Alexander v. Kay Finlay Jewelers, Inc.

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208 N.J. Super. 503 (1986)

506 A.2d 379


Superior Court of New Jersey, Appellate Division.

Submitted December 11, 1985.

Decided March 10, 1986.

*505 Before Judges FRITZ, GAYNOR and BAIME.

Patella & Plaia, attorneys for appellant (Christopher L. Patella, of counsel and on the brief).

Carpenter, Bennett & Morrissey, attorneys for respondent (John E. Keale, of counsel; Thomas F. McGuane, on the brief).

The opinion of the court was delivered by GAYNOR, J.A.D.

In this case, plaintiff seeks to extend the Pierce[1] doctrine to a dismissal of an at-will employee concededly due to the commencement of a civil action by the employee against the employer as a means of resolving a salary dispute. We agree with the trial judge's conclusion that the termination of employment under such circumstances does not violate a clear mandate of public policy and affirm the summary dismissal of the complaint.

Following discussions between plaintiff and Morris Nussbaum, the sole stockholder of Kay Finlay Jewelers, Inc. (Finlay) concerning terms of employment, plaintiff was hired as controller of the company. Initially, plaintiff had been offered a starting salary of $25,000 a year. This was not satisfactory to plaintiff who had countered with a proposal of $600 per week which had been accepted by Nussbaum. The first weekly pay check received by plaintiff was for a gross amount of $600. However, the subsequent weekly salary payments were in the gross amount of $576.92, which computed out to a $30,000 annual gross salary. Plaintiff objected to what he considered to be a unilateral change in one of the agreed upon terms of his employment and sought to resolve the matter with Nussbaum. As Nussbaum indicated he understood the salary agreement to have been $30,000 a year payable in weekly installments, the disagreement was not resolvable by discussion. Plaintiff thereupon *506 commenced an action in the Hudson County District Court against the company and Nussbaum to recover the sum of $577, the accumulated difference between $600 and the weekly payments of $576.92. Prior to the trial date, plaintiff received a check for the claimed amount and his employment with the company was thereupon terminated.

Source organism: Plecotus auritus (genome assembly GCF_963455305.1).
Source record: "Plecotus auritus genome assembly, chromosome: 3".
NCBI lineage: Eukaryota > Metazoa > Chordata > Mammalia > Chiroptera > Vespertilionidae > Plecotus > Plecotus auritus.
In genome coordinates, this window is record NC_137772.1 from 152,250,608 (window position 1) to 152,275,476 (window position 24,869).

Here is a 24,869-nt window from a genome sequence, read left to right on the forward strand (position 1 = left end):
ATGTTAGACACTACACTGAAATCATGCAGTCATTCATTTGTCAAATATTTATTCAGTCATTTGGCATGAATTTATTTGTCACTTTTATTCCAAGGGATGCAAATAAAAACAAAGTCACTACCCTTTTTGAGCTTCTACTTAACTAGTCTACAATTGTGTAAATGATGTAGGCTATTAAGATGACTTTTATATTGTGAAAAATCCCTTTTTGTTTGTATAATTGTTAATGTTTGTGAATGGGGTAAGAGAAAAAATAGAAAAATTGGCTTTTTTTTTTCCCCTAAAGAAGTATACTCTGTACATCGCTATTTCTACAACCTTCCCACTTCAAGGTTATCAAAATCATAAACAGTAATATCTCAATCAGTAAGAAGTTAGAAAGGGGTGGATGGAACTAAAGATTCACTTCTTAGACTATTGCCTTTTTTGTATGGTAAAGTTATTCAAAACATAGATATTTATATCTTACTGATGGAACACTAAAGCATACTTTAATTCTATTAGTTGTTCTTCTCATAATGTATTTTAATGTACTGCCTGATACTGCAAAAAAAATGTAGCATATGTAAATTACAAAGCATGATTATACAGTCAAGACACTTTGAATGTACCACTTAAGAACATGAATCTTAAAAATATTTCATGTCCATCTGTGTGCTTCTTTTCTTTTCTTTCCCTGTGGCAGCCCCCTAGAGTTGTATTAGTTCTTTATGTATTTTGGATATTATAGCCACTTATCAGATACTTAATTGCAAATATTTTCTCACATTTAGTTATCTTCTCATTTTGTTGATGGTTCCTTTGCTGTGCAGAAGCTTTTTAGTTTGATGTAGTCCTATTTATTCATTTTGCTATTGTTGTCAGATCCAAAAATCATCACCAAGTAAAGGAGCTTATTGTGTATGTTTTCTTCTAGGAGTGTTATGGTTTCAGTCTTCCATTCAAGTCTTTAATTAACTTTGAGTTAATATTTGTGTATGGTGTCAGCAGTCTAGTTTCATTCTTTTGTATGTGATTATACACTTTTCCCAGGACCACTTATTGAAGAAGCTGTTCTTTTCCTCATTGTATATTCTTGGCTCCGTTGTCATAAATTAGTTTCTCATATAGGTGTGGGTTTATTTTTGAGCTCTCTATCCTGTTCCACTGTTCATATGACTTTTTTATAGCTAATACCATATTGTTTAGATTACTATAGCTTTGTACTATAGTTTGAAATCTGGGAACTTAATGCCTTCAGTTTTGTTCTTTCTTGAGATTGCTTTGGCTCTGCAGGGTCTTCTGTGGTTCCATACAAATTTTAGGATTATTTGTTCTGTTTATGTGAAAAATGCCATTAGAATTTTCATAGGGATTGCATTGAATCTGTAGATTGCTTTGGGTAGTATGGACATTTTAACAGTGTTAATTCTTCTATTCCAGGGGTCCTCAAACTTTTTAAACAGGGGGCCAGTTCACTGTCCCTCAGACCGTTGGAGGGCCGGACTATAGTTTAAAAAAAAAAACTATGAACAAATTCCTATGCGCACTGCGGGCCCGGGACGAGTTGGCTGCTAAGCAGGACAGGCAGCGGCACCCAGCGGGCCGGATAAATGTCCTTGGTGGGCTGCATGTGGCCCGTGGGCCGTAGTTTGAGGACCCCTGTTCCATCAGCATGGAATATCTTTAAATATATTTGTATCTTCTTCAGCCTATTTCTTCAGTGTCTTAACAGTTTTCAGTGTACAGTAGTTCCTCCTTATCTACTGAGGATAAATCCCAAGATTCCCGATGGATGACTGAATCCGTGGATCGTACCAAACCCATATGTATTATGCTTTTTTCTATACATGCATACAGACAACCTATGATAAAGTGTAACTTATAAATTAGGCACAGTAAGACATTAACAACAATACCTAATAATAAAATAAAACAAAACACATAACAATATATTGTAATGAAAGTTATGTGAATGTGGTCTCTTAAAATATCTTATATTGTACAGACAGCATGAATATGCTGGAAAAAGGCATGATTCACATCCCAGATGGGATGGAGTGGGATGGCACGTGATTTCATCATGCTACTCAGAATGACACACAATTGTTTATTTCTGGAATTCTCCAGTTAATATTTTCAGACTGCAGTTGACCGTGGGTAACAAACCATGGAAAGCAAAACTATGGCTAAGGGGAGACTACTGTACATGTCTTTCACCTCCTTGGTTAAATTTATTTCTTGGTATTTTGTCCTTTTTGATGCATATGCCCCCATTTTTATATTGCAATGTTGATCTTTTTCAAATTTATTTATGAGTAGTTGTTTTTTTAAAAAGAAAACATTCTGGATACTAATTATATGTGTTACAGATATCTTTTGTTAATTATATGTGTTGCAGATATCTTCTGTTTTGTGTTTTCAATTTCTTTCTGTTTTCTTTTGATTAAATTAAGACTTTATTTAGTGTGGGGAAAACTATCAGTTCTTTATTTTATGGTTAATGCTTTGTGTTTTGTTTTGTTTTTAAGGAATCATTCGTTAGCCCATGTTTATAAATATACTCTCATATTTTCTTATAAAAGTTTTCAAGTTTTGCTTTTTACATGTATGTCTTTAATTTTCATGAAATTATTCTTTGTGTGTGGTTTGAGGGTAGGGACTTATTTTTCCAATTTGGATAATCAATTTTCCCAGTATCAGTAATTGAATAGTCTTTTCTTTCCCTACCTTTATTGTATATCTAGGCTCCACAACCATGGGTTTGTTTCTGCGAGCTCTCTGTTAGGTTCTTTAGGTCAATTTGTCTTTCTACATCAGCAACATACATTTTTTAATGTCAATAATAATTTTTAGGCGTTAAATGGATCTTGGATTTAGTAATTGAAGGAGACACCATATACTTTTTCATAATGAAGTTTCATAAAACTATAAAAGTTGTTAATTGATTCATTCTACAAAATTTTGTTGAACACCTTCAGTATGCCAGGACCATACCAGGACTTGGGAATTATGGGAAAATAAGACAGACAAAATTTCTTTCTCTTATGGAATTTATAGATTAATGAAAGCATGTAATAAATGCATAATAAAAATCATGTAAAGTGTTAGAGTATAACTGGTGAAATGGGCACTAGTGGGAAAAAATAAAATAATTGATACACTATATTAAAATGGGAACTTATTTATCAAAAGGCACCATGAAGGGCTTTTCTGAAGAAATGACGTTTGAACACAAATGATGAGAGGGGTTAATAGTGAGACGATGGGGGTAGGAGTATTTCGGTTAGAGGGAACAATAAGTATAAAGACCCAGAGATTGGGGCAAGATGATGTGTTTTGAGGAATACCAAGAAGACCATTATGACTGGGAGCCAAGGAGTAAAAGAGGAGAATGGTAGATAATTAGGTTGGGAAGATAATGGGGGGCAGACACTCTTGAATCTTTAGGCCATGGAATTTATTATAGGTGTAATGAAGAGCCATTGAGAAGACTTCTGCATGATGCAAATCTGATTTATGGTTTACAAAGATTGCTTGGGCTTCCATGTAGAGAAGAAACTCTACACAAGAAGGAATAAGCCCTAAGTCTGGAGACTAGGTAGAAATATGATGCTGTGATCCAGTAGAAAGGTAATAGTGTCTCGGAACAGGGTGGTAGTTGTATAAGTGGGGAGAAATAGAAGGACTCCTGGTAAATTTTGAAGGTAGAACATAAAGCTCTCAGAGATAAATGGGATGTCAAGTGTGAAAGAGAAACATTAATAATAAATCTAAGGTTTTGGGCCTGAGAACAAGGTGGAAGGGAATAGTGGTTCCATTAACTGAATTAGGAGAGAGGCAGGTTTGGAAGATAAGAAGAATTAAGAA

Plaintiff contends the summary dismissal of his complaint for failure to state a cause of action was improper. He asserts his discharge was contrary to public policy as being retaliatory for his filing of the civil action to recover the balance of salary allegedly due under the preemployment agreement. He likens his complaint to that sanctioned in Lally v. Copygraphics, 173 N.J. Super. 162 (App.Div. 1980), aff'd 85 N.J. 668 (1981) for the retaliatory discharge of an at-will employee because of his prosecution of a workers' compensation claim against the employer. Finlay disputes the claim that plaintiff's firing was violative of any public policy.[2]

A limitation on the common law rule permitting the discharge of at-will employees with or without cause was fashioned by the Supreme Court in Pierce v. Ortho Pharmaceutical Corp., 84 N.J. 58 (1980) by its pronouncement

that an employee has a cause of action for wrongful discharge when the discharge is contrary to a clear mandate of public policy. The sources of public policy include legislation; administrative rules, regulations or decisions; and judicial decisions. [Id. at 72.]